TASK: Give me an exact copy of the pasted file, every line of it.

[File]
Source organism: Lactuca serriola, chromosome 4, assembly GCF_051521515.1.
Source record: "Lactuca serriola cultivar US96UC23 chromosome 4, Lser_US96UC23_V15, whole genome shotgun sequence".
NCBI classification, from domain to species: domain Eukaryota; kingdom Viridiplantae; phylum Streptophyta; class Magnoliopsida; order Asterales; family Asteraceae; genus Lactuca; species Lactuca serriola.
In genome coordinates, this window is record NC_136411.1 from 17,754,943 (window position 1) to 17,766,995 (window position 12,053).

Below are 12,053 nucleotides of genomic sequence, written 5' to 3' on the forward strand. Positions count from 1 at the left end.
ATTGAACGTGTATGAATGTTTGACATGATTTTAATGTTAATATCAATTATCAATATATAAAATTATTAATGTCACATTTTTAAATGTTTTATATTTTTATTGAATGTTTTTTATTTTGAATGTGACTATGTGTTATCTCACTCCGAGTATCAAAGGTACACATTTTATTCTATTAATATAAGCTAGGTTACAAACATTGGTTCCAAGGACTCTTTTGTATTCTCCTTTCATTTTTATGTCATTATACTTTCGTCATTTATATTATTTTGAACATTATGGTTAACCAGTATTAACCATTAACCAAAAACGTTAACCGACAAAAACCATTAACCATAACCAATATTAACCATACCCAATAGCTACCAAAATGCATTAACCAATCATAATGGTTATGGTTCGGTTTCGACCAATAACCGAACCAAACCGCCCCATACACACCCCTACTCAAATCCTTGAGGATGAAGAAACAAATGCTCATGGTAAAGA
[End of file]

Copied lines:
Source organism: Lactuca serriola, chromosome 4, assembly GCF_051521515.1.
Source record: "Lactuca serriola cultivar US96UC23 chromosome 4, Lser_US96UC23_V15, whole genome shotgun sequence".
NCBI classification, from domain to species: domain Eukaryota; kingdom Viridiplantae; phylum Streptophyta; class Magnoliopsida; order Asterales; family Asteraceae; genus Lactuca; species Lactuca serriola.
In genome coordinates, this window is record NC_136411.1 from 17,754,943 (window position 1) to 17,766,995 (window position 12,053).

Below are 12,053 nucleotides of genomic sequence, written 5' to 3' on the forward strand. Positions count from 1 at the left end.
ATTGAACGTGTATGAATGTTTGACATGATTTTAATGTTAATATCAATTATCAATATATAAAATTATTAATGTCACATTTTTAAATGTTTTATATTTTTATTGAATGTTTTTTATTTTGAATGTGACTATGTGTTATCTCACTCCGAGTATCAAAGGTACACATTTTATTCTATTAATATAAGCTAGGTTACAAACATTGGTTCCAAGGACTCTTTTGTATTCTCCTTTCATTTTTATGTCATTATACTTTCGTCATTTATATTATTTTGAACATTATGGTTAACCAGTATTAACCATTAACCAAAAACGTTAACCGACAAAAACCATTAACCATAACCAATATTAACCATACCCAATAGCTACCAAAATGCATTAACCAATCATAATGGTTATGGTTCGGTTTCGACCAATAACCGAACCAAACCGCCCCATACACACCCCTACTCAAATCCTTGAGGATGAAGAAACAAATGCTCATGGTAAAGA